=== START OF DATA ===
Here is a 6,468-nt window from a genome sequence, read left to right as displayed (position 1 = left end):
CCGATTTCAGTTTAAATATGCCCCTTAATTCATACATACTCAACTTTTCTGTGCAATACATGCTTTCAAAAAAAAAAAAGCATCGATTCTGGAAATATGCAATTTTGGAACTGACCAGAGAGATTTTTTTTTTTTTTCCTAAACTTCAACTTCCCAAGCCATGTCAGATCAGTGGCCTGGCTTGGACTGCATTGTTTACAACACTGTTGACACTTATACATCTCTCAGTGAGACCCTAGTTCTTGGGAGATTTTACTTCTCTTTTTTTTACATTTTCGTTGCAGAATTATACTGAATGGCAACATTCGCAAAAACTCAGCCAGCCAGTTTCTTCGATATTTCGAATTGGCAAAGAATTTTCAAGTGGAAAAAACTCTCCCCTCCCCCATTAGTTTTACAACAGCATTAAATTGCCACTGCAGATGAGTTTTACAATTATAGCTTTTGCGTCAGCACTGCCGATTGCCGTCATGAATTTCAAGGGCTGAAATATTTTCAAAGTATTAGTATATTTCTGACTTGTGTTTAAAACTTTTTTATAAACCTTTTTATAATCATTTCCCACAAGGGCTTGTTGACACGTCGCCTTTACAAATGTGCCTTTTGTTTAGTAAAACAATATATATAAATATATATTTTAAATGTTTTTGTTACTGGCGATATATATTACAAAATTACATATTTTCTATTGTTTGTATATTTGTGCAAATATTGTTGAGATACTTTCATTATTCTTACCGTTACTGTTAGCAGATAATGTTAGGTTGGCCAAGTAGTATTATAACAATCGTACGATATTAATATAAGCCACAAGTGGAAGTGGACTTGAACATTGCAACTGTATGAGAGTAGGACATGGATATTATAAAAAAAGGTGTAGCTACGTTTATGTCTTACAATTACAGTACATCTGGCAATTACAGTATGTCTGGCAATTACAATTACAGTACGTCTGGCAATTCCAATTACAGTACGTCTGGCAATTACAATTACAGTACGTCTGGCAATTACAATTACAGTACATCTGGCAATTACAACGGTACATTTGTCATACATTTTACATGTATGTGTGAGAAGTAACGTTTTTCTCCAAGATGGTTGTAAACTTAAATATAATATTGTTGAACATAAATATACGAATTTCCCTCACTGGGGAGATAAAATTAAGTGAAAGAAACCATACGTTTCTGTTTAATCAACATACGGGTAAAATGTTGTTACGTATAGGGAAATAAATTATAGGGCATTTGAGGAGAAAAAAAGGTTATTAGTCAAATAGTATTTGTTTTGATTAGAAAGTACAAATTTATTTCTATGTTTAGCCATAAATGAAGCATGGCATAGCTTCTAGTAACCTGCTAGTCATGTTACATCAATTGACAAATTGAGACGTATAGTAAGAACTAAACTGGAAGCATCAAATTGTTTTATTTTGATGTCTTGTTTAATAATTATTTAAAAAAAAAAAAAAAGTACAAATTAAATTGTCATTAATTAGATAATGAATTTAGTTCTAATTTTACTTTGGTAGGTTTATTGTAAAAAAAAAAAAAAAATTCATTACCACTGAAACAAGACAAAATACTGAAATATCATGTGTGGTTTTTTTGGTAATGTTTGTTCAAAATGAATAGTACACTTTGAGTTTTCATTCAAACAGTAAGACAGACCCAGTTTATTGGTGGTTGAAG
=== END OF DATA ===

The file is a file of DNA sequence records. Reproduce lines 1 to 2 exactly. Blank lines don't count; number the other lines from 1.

Here is a 6,468-nt window from a genome sequence, read left to right as displayed (position 1 = left end):
CCGATTTCAGTTTAAATATGCCCCTTAATTCATACATACTCAACTTTTCTGTGCAATACATGCTTTCAAAAAAAAAAAAGCATCGATTCTGGAAATATGCAATTTTGGAACTGACCAGAGAGATTTTTTTTTTTTTTCCTAAACTTCAACTTCCCAAGCCATGTCAGATCAGTGGCCTGGCTTGGACTGCATTGTTTACAACACTGTTGACACTTATACATCTCTCAGTGAGACCCTAGTTCTTGGGAGATTTTACTTCTCTTTTTTTTACATTTTCGTTGCAGAATTATACTGAATGGCAACATTCGCAAAAACTCAGCCAGCCAGTTTCTTCGATATTTCGAATTGGCAAAGAATTTTCAAGTGGAAAAAACTCTCCCCTCCCCCATTAGTTTTACAACAGCATTAAATTGCCACTGCAGATGAGTTTTACAATTATAGCTTTTGCGTCAGCACTGCCGATTGCCGTCATGAATTTCAAGGGCTGAAATATTTTCAAAGTATTAGTATATTTCTGACTTGTGTTTAAAACTTTTTTATAAACCTTTTTATAATCATTTCCCACAAGGGCTTGTTGACACGTCGCCTTTACAAATGTGCCTTTTGTTTAGTAAAACAATATATATAAATATATATTTTAAATGTTTTTGTTACTGGCGATATATATTACAAAATTACATATTTTCTATTGTTTGTATATTTGTGCAAATATTGTTGAGATACTTTCATTATTCTTACCGTTACTGTTAGCAGATAATGTTAGGTTGGCCAAGTAGTATTATAACAATCGTACGATATTAATATAAGCCACAAGTGGAAGTGGACTTGAACATTGCAACTGTATGAGAGTAGGACATGGATATTATAAAAAAAGGTGTAGCTACGTTTATGTCTTACAATTACAGTACATCTGGCAATTACAGTATGTCTGGCAATTACAATTACAGTACGTCTGGCAATTCCAATTACAGTACGTCTGGCAATTACAATTACAGTACGTCTGGCAATTACAATTACAGTACATCTGGCAATTACAACGGTACATTTGTCATACATTTTACATGTATGTGTGAGAAGTAACGTTTTTCTCCAAGATGGTTGTAAACTTAAATATAATATTGTTGAACATAAATATACGAATTTCCCTCACTGGGGAGATAAAATTAAGTGAAAGAAACCATACGTTTCTGTTTAATCAACATACGGGTAAAATGTTGTTACGTATAGGGAAATAAATTATAGGGCATTTGAGGAGAAAAAAAGGTTATTAGTCAAATAGTATTTGTTTTGATTAGAAAGTACAAATTTATTTCTATGTTTAGCCATAAATGAAGCATGGCATAGCTTCTAGTAACCTGCTAGTCATGTTACATCAATTGACAAATTGAGACGTATAGTAAGAACTAAACTGGAAGCATCAAATTGTTTTATTTTGATGTCTTGTTTAATAATTATTTAAAAAAAAAAAAAAAGTACAAATTAAATTGTCATTAATTAGATAATGAATTTAGTTCTAATTTTACTTTGGTAGGTTTATTGTAAAAAAAAAAAAAAAATTCATTACCACTGAAACAAGACAAAATACTGAAATATCATGTGTGGTTTTTTTGGTAATGTTTGTTCAAAATGAATAGTACACTTTGAGTTTTCATTCAAACAGTAAGACAGACCCAGTTTATTGGTGGTTGAAG